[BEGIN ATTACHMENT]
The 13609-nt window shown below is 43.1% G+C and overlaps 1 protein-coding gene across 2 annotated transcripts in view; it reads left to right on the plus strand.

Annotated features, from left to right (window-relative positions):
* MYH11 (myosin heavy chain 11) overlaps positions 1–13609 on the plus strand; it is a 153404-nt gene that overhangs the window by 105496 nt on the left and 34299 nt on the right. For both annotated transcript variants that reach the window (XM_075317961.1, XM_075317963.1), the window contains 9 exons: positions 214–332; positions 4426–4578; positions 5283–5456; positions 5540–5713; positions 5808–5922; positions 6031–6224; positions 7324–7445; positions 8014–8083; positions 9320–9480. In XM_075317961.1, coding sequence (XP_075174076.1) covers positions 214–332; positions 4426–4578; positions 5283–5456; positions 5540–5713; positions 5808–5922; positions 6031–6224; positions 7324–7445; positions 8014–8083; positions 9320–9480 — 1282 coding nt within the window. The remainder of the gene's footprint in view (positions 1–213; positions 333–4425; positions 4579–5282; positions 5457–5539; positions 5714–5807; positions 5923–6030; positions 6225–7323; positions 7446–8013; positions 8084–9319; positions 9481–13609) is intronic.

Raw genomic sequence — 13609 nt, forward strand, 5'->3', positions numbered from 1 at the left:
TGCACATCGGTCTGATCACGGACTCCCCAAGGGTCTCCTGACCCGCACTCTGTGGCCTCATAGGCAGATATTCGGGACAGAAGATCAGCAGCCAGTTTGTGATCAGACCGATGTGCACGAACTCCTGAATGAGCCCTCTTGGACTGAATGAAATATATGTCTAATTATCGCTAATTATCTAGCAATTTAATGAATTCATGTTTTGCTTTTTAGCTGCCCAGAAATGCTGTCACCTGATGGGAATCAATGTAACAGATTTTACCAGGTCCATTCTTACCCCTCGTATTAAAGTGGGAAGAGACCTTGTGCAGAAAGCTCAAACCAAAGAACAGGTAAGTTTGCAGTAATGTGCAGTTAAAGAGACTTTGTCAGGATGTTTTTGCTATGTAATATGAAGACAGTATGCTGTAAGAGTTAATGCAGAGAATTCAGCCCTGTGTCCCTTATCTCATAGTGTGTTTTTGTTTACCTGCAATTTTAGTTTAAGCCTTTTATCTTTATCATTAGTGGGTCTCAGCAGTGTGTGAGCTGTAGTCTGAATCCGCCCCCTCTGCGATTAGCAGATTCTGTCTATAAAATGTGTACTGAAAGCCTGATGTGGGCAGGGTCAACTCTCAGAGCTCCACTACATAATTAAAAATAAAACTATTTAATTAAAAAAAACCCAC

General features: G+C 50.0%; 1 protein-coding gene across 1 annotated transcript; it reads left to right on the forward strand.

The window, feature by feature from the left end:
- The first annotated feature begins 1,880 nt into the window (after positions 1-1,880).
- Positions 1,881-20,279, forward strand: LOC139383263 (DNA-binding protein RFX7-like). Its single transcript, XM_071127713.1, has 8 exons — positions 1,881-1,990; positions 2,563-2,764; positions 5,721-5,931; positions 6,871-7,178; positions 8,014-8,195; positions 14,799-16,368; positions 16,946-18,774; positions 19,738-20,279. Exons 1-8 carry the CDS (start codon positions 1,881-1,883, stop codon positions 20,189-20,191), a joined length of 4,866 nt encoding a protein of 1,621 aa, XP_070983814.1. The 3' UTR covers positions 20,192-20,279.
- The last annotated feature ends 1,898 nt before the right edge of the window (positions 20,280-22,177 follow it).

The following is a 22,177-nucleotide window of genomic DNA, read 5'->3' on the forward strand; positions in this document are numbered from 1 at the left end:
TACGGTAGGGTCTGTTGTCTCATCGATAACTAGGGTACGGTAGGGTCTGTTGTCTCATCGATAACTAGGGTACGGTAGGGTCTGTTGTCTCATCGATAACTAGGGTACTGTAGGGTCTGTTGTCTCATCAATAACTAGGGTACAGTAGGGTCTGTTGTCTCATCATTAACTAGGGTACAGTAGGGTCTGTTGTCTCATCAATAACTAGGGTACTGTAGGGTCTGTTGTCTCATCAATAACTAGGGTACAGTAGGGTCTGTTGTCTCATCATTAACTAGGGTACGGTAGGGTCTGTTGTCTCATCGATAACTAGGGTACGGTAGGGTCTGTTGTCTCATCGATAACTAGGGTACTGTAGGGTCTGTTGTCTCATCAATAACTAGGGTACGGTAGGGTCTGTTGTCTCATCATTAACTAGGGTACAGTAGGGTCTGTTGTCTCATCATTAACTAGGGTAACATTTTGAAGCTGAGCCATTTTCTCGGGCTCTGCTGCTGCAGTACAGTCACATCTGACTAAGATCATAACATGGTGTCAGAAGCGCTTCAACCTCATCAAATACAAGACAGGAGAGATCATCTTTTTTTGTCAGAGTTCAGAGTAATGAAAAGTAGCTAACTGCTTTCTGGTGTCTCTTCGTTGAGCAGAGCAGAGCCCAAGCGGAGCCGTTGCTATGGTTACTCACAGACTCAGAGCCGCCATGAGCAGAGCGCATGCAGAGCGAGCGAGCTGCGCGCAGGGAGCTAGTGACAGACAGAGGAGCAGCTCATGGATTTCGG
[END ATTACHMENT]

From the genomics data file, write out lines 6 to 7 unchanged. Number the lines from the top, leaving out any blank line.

General features: G+C 50.0%; 1 protein-coding gene across 1 annotated transcript; it reads left to right on the forward strand.

The window, feature by feature from the left end: